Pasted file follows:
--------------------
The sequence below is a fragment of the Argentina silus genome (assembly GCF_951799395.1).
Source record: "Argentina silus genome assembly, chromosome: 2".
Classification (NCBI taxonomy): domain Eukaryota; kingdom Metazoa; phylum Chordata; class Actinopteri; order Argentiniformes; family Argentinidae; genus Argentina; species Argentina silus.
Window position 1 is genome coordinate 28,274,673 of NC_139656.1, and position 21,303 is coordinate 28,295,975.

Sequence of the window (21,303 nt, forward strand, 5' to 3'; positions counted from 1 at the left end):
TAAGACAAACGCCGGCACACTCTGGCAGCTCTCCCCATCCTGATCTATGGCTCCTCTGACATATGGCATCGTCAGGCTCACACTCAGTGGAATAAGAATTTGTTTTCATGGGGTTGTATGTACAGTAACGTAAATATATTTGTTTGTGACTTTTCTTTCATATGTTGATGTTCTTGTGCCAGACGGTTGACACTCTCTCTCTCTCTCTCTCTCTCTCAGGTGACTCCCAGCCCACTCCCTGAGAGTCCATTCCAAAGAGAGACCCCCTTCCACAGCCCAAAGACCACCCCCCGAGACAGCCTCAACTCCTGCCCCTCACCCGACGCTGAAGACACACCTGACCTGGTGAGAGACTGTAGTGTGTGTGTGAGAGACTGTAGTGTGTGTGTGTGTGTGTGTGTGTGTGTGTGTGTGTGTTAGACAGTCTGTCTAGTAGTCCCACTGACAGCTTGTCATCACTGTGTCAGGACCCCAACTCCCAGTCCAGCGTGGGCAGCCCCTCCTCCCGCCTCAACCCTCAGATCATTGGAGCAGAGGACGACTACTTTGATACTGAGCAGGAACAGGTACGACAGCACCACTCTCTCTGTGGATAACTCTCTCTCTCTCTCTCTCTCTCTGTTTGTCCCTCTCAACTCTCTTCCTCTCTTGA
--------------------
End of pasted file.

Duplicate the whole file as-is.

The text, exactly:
The sequence below is a fragment of the Argentina silus genome (assembly GCF_951799395.1).
Source record: "Argentina silus genome assembly, chromosome: 2".
Classification (NCBI taxonomy): domain Eukaryota; kingdom Metazoa; phylum Chordata; class Actinopteri; order Argentiniformes; family Argentinidae; genus Argentina; species Argentina silus.
Window position 1 is genome coordinate 28,274,673 of NC_139656.1, and position 21,303 is coordinate 28,295,975.

Sequence of the window (21,303 nt, forward strand, 5' to 3'; positions counted from 1 at the left end):
TAAGACAAACGCCGGCACACTCTGGCAGCTCTCCCCATCCTGATCTATGGCTCCTCTGACATATGGCATCGTCAGGCTCACACTCAGTGGAATAAGAATTTGTTTTCATGGGGTTGTATGTACAGTAACGTAAATATATTTGTTTGTGACTTTTCTTTCATATGTTGATGTTCTTGTGCCAGACGGTTGACACTCTCTCTCTCTCTCTCTCTCTCTCAGGTGACTCCCAGCCCACTCCCTGAGAGTCCATTCCAAAGAGAGACCCCCTTCCACAGCCCAAAGACCACCCCCCGAGACAGCCTCAACTCCTGCCCCTCACCCGACGCTGAAGACACACCTGACCTGGTGAGAGACTGTAGTGTGTGTGTGAGAGACTGTAGTGTGTGTGTGTGTGTGTGTGTGTGTGTGTGTGTGTGTTAGACAGTCTGTCTAGTAGTCCCACTGACAGCTTGTCATCACTGTGTCAGGACCCCAACTCCCAGTCCAGCGTGGGCAGCCCCTCCTCCCGCCTCAACCCTCAGATCATTGGAGCAGAGGACGACTACTTTGATACTGAGCAGGAACAGGTACGACAGCACCACTCTCTCTGTGGATAACTCTCTCTCTCTCTCTCTCTCTCTGTTTGTCCCTCTCAACTCTCTTCCTCTCTTGA